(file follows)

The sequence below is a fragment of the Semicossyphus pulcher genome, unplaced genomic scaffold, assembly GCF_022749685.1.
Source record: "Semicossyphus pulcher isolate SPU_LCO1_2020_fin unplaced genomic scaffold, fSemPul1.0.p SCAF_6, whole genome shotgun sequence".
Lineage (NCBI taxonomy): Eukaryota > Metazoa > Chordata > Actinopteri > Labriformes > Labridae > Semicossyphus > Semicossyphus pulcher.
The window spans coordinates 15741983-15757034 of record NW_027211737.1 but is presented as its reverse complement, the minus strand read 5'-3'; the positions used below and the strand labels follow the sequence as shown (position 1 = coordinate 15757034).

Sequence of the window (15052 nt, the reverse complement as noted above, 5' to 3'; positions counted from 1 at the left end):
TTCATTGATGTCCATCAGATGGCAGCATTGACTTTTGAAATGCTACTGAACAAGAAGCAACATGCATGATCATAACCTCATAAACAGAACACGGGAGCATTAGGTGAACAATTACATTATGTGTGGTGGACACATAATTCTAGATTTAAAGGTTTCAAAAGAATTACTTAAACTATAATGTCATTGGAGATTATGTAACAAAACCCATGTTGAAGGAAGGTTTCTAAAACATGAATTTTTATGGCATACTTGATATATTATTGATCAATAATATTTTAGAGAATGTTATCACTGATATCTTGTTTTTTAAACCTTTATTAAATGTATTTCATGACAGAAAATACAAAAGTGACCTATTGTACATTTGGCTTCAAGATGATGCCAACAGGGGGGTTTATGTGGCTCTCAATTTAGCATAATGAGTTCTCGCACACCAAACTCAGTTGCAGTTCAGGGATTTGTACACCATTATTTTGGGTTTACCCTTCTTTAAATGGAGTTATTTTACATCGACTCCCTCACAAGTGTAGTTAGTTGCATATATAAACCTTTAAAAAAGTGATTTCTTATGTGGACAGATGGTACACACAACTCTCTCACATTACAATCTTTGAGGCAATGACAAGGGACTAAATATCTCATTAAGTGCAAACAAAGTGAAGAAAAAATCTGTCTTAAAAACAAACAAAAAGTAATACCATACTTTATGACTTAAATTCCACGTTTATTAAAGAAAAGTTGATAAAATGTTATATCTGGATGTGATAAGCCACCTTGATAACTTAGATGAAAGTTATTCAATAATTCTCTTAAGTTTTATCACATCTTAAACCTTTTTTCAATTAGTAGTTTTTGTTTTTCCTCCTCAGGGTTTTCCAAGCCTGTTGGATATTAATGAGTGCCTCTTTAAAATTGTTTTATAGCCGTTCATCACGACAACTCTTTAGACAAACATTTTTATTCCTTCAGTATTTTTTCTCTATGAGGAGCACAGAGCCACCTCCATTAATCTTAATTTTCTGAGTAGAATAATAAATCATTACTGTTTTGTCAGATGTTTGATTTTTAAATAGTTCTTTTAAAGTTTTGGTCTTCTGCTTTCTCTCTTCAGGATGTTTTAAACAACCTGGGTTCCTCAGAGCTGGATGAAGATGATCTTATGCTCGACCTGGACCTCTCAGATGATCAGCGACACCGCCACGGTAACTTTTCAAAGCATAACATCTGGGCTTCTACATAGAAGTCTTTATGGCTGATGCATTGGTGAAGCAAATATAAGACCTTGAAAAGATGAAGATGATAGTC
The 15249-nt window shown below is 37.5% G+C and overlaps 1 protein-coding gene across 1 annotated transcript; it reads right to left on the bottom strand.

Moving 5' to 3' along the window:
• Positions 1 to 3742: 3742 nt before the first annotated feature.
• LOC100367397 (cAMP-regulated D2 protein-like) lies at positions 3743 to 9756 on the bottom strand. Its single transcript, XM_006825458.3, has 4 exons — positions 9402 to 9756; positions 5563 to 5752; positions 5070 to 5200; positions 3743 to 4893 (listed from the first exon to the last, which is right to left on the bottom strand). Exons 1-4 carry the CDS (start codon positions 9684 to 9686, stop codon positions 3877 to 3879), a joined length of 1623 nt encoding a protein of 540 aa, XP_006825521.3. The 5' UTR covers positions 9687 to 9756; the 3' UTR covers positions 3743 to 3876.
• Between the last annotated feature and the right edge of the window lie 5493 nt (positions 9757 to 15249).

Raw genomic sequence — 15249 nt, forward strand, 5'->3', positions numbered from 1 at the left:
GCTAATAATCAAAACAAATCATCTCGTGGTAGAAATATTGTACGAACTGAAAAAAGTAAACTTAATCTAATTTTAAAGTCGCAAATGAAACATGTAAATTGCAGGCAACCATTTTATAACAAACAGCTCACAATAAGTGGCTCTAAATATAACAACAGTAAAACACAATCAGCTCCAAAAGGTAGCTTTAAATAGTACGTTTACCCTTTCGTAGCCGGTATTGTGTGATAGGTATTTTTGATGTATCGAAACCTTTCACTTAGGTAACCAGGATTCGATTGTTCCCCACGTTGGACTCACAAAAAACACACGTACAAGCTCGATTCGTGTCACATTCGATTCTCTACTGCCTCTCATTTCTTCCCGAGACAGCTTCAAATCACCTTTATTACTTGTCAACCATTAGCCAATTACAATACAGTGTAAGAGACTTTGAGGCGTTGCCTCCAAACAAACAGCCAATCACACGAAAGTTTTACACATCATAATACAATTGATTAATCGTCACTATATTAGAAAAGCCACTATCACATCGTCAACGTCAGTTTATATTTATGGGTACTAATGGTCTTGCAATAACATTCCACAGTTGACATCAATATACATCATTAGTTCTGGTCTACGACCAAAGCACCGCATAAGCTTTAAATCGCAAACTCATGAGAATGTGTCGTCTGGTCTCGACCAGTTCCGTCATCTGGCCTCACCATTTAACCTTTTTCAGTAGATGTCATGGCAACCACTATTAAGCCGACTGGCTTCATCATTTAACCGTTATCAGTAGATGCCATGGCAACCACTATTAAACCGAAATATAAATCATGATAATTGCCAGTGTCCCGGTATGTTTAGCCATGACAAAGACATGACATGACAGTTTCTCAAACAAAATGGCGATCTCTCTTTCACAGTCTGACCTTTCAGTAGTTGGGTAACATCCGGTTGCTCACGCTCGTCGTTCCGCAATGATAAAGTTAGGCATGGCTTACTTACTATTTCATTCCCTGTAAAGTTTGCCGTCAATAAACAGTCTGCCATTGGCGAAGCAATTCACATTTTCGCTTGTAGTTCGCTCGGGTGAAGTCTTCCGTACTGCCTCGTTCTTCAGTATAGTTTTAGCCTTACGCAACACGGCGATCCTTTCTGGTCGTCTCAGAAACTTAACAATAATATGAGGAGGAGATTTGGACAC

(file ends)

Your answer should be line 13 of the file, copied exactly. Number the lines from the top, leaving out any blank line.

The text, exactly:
GCTAATAATCAAAACAAATCATCTCGTGGTAGAAATATTGTACGAACTGAAAAAAGTAAACTTAATCTAATTTTAAAGTCGCAAATGAAACATGTAAATTGCAGGCAACCATTTTATAACAAACAGCTCACAATAAGTGGCTCTAAATATAACAACAGTAAAACACAATCAGCTCCAAAAGGTAGCTTTAAATAGTACGTTTACCCTTTCGTAGCCGGTATTGTGTGATAGGTATTTTTGATGTATCGAAACCTTTCACTTAGGTAACCAGGATTCGATTGTTCCCCACGTTGGACTCACAAAAAACACACGTACAAGCTCGATTCGTGTCACATTCGATTCTCTACTGCCTCTCATTTCTTCCCGAGACAGCTTCAAATCACCTTTATTACTTGTCAACCATTAGCCAATTACAATACAGTGTAAGAGACTTTGAGGCGTTGCCTCCAAACAAACAGCCAATCACACGAAAGTTTTACACATCATAATACAATTGATTAATCGTCACTATATTAGAAAAGCCACTATCACATCGTCAACGTCAGTTTATATTTATGGGTACTAATGGTCTTGCAATAACATTCCACAGTTGACATCAATATACATCATTAGTTCTGGTCTACGACCAAAGCACCGCATAAGCTTTAAATCGCAAACTCATGAGAATGTGTCGTCTGGTCTCGACCAGTTCCGTCATCTGGCCTCACCATTTAACCTTTTTCAGTAGATGTCATGGCAACCACTATTAAGCCGACTGGCTTCATCATTTAACCGTTATCAGTAGATGCCATGGCAACCACTATTAAACCGAAATATAAATCATGATAATTGCCAGTGTCCCGGTATGTTTAGCCATGACAAAGACATGACATGACAGTTTCTCAAACAAAATGGCGATCTCTCTTTCACAGTCTGACCTTTCAGTAGTTGGGTAACATCCGGTTGCTCACGCTCGTCGTTCCGCAATGATAAAGTTAGGCATGGCTTACTTACTATTTCATTCCCTGTAAAGTTTGCCGTCAATAAACAGTCTGCCATTGGCGAAGCAATTCACATTTTCGCTTGTAGTTCGCTCGGGTGAAGTCTTCCGTACTGCCTCGTTCTTCAGTATAGTTTTAGCCTTACGCAACACGGCGATCCTTTCTGGTCGTCTCAGAAACTTAACAATAATATGAGGAGGAGATTTGGACAC